In This Article Expand or collapse the "in this article" section Landlocked Countries and the Law of the Sea

  • Introduction
  • Bibliographical Overview

International Law Landlocked Countries and the Law of the Sea
Kishor Uprety
  • LAST REVIEWED: 15 January 2020
  • LAST MODIFIED: 15 January 2020
  • DOI: 10.1093/obo/9780199796953-0201


The definition of landlocked countries (LLC) is purely geography-based. These are countries lacking any direct territorial access to the seas. Because of this geographical barrier, they are almost entirely dependent on neighboring transit countries for their external trade and suffer from high transaction costs, especially due to huge transportation expenses, inadequate infrastructure, and bottlenecks associated with importation and exportation requirements, as well as inefficient customs and transit procedures. This dependence complicates their integration into the global economy, impairing export competitiveness and the inflow of foreign investment. Furthermore, it has become apparent in the past few decades that the resources of the sea will play an ever-increasing role in the economic picture of the world. Where the sea was once looked upon as a source of animal and plant products only, it is now expected to cater to the needs of a growing population with a variety of mineral and hydrocarbon resources as well. Certainly, extracting specific minerals may not be currently feasible for many countries, but there seems to be no doubt that in the future, mineral harvests will be substantial. As such, unhindered access to and from the sea is vital for LLCs, not only for importing and exporting goods and maintaining international competitiveness, but also for participating in the resources of the seas. Almost all publications on public international law and development include a section on the introduction of LLCs and their plights, and confirm that a clear regime ensuring that access is critical.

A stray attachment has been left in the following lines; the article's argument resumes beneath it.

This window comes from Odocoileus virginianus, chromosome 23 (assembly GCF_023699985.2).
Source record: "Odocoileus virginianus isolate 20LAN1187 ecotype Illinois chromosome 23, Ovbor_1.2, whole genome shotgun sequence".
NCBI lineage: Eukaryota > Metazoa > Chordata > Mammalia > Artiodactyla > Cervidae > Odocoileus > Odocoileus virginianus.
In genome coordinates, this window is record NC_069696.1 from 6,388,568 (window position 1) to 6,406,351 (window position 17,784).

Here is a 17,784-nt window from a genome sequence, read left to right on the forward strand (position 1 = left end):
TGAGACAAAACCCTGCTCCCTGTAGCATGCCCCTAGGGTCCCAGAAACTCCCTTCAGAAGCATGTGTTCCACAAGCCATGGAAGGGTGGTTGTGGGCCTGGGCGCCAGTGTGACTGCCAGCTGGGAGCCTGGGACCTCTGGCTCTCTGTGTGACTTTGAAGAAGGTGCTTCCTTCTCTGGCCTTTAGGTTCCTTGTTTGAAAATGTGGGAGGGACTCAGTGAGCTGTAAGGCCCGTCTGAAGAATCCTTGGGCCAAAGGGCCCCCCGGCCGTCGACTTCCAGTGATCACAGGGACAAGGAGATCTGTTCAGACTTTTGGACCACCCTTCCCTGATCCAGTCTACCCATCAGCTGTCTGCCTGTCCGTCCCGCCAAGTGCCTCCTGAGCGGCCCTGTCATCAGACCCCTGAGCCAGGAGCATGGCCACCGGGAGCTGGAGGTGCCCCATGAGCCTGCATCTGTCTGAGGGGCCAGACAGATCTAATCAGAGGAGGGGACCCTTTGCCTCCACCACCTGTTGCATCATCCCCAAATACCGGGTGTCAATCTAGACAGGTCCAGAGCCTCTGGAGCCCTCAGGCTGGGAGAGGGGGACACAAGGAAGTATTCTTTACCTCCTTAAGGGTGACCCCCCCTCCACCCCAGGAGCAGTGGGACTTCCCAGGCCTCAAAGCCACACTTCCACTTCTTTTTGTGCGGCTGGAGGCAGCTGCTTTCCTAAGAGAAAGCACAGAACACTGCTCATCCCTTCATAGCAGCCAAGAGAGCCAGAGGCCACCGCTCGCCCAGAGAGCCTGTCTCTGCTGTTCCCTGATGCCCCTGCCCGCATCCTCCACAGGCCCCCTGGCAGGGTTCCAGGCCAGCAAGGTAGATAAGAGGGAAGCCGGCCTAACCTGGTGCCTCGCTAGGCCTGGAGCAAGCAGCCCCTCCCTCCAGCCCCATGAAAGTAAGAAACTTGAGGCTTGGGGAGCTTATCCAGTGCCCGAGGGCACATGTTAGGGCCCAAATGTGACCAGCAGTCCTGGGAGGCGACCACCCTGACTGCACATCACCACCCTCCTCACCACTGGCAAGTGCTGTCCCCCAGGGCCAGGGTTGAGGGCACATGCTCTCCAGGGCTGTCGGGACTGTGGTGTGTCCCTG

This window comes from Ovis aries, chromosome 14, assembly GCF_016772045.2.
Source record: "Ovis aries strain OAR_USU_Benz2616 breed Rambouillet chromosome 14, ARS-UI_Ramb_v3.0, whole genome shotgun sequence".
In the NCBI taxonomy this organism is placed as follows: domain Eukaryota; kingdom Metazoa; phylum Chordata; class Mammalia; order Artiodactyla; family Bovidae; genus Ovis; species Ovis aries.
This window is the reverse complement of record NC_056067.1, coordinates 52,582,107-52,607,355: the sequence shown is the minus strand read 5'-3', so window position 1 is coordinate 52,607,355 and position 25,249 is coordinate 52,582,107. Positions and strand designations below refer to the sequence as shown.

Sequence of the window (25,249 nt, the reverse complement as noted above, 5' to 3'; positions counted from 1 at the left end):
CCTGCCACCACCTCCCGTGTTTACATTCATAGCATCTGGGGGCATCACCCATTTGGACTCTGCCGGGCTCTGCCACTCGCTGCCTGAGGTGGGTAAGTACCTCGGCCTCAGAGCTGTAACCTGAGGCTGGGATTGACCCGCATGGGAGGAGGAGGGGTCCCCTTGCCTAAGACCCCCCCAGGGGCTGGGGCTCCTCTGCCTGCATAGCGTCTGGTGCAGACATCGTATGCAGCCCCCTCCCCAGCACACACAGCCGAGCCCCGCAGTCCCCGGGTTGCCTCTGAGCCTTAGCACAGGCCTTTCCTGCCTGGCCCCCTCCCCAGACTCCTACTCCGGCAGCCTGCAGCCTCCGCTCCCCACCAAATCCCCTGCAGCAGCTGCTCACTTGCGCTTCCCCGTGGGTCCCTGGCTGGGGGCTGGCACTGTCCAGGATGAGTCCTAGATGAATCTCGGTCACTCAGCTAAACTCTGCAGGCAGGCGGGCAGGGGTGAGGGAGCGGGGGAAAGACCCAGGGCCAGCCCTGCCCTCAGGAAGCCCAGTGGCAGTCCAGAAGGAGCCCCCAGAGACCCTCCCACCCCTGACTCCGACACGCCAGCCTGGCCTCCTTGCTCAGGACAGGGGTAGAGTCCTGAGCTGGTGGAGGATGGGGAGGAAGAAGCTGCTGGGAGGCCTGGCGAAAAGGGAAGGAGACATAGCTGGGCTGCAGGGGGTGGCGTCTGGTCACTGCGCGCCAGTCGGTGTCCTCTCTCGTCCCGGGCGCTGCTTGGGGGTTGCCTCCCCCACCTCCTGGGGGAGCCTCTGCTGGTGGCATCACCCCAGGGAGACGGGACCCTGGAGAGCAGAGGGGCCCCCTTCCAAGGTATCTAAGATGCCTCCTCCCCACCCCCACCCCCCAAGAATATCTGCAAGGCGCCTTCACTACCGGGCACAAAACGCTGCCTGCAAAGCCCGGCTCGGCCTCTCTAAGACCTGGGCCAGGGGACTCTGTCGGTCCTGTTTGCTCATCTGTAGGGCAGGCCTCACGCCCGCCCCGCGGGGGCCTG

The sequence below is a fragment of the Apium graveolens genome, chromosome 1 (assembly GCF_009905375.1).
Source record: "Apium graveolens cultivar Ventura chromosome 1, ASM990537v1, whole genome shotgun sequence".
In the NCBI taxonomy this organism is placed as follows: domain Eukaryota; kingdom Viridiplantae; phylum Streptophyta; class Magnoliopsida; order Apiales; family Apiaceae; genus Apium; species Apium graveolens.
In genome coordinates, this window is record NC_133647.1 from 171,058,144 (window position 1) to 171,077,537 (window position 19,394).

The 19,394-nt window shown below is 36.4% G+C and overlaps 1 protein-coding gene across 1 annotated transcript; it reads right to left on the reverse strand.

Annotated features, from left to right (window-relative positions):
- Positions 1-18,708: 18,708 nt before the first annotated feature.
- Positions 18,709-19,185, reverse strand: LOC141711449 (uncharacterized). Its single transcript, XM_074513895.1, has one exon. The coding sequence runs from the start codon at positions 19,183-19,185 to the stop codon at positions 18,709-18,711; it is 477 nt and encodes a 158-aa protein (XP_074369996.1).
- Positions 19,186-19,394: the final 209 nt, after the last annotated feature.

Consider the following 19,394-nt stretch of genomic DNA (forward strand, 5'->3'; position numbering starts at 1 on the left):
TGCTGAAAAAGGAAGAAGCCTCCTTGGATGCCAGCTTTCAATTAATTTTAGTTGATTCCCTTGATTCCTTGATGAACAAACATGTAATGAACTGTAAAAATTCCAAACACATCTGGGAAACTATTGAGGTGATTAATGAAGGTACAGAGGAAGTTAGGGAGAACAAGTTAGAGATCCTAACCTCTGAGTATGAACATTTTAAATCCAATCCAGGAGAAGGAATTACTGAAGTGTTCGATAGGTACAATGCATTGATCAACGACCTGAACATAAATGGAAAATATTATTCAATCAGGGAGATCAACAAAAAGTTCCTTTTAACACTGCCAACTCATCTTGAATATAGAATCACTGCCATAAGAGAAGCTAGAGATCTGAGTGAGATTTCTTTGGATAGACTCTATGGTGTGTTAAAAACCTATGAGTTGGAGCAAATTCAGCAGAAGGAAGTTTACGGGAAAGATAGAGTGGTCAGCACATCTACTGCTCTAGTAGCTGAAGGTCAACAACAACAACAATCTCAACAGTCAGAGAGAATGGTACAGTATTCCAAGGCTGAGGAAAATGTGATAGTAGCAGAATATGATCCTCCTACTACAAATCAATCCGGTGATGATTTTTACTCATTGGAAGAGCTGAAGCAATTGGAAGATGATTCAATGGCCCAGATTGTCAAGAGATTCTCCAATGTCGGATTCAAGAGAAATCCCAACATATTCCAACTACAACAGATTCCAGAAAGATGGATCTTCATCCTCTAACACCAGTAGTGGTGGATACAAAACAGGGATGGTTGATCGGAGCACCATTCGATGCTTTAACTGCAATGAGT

Bibliographical Overview

Although literature revolving around the theme of LLCs abound, compiling a list of bibliographic materials, especially from an international legal perspective, is still a daunting task. This is because most scholarly writings focus essentially on geographical and economic and trade issues, so that purely legal information pertaining to the rights of LLCs, obligations of transit states, and the problems and prospects of LLCs have to be retrieved, on a piecemeal basis, from the various publications (treatises, monographs, articles, essays, papers, and book chapters) on public international law scattered all over (in different languages), and mostly as a subtheme of a broader topic. Very few deal with these specific problems in a single volume. Also, to better grasp the LLCs’ problems and prospects (theoretical, legal, and practical), it is important to consider a number of specific themes, including the law of the sea (broadly); the specific regime applicable to LLCs; the interactions of trade and transit facilitations measures; the techniques to cooperate, collaborate, and negotiate; and a few doctrines and principles that have been crucial in the evolution of the regime. This bibliography reflects, to a large extent, that consideration. However, before continuing further, it is important to indicate the availability of Glassner 2001, which is, no doubt, the most comprehensive bibliography on the subject of the economic development and other problems of LLCs.

  • Glassner, Martin Ira, ed. Bibliography on Land-Locked States, Economic Development and International Law. 5th ed. Armonk, NY: M.E. Sharpe, 2001.

    Includes several entries that also treat legal problems having to do with the rights of passage over the territory of coastal transit states and the access of LLCs to marine resources.

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